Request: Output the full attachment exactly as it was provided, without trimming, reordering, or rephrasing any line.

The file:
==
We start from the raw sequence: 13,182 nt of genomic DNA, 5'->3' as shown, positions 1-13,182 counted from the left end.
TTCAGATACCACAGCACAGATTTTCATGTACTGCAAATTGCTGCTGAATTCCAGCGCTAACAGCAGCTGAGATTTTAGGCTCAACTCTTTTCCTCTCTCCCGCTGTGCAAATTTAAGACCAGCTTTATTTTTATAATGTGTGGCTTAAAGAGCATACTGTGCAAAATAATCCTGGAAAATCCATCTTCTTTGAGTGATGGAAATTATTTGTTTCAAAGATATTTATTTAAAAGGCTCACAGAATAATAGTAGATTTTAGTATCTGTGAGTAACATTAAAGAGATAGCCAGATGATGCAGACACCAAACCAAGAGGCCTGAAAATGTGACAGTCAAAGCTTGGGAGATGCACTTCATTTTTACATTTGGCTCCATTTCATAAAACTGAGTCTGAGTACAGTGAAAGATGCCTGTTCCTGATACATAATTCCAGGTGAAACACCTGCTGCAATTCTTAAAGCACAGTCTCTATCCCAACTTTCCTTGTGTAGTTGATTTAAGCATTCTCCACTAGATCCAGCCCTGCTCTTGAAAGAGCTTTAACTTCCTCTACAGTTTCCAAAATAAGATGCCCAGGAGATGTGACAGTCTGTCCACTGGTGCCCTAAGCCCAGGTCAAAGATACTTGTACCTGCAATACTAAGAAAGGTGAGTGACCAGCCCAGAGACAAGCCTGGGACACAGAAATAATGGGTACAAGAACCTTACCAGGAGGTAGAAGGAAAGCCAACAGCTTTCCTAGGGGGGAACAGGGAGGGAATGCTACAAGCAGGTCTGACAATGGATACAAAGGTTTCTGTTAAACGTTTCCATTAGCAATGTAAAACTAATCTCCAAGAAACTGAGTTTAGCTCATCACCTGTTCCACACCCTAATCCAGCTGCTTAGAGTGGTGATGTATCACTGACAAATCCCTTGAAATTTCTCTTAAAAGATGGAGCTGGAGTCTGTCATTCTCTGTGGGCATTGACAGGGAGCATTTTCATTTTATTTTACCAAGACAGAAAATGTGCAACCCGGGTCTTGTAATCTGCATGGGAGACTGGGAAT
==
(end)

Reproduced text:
We start from the raw sequence: 13,182 nt of genomic DNA, 5'->3' as shown, positions 1-13,182 counted from the left end.
TTCAGATACCACAGCACAGATTTTCATGTACTGCAAATTGCTGCTGAATTCCAGCGCTAACAGCAGCTGAGATTTTAGGCTCAACTCTTTTCCTCTCTCCCGCTGTGCAAATTTAAGACCAGCTTTATTTTTATAATGTGTGGCTTAAAGAGCATACTGTGCAAAATAATCCTGGAAAATCCATCTTCTTTGAGTGATGGAAATTATTTGTTTCAAAGATATTTATTTAAAAGGCTCACAGAATAATAGTAGATTTTAGTATCTGTGAGTAACATTAAAGAGATAGCCAGATGATGCAGACACCAAACCAAGAGGCCTGAAAATGTGACAGTCAAAGCTTGGGAGATGCACTTCATTTTTACATTTGGCTCCATTTCATAAAACTGAGTCTGAGTACAGTGAAAGATGCCTGTTCCTGATACATAATTCCAGGTGAAACACCTGCTGCAATTCTTAAAGCACAGTCTCTATCCCAACTTTCCTTGTGTAGTTGATTTAAGCATTCTCCACTAGATCCAGCCCTGCTCTTGAAAGAGCTTTAACTTCCTCTACAGTTTCCAAAATAAGATGCCCAGGAGATGTGACAGTCTGTCCACTGGTGCCCTAAGCCCAGGTCAAAGATACTTGTACCTGCAATACTAAGAAAGGTGAGTGACCAGCCCAGAGACAAGCCTGGGACACAGAAATAATGGGTACAAGAACCTTACCAGGAGGTAGAAGGAAAGCCAACAGCTTTCCTAGGGGGGAACAGGGAGGGAATGCTACAAGCAGGTCTGACAATGGATACAAAGGTTTCTGTTAAACGTTTCCATTAGCAATGTAAAACTAATCTCCAAGAAACTGAGTTTAGCTCATCACCTGTTCCACACCCTAATCCAGCTGCTTAGAGTGGTGATGTATCACTGACAAATCCCTTGAAATTTCTCTTAAAAGATGGAGCTGGAGTCTGTCATTCTCTGTGGGCATTGACAGGGAGCATTTTCATTTTATTTTACCAAGACAGAAAATGTGCAACCCGGGTCTTGTAATCTGCATGGGAGACTGGGAAT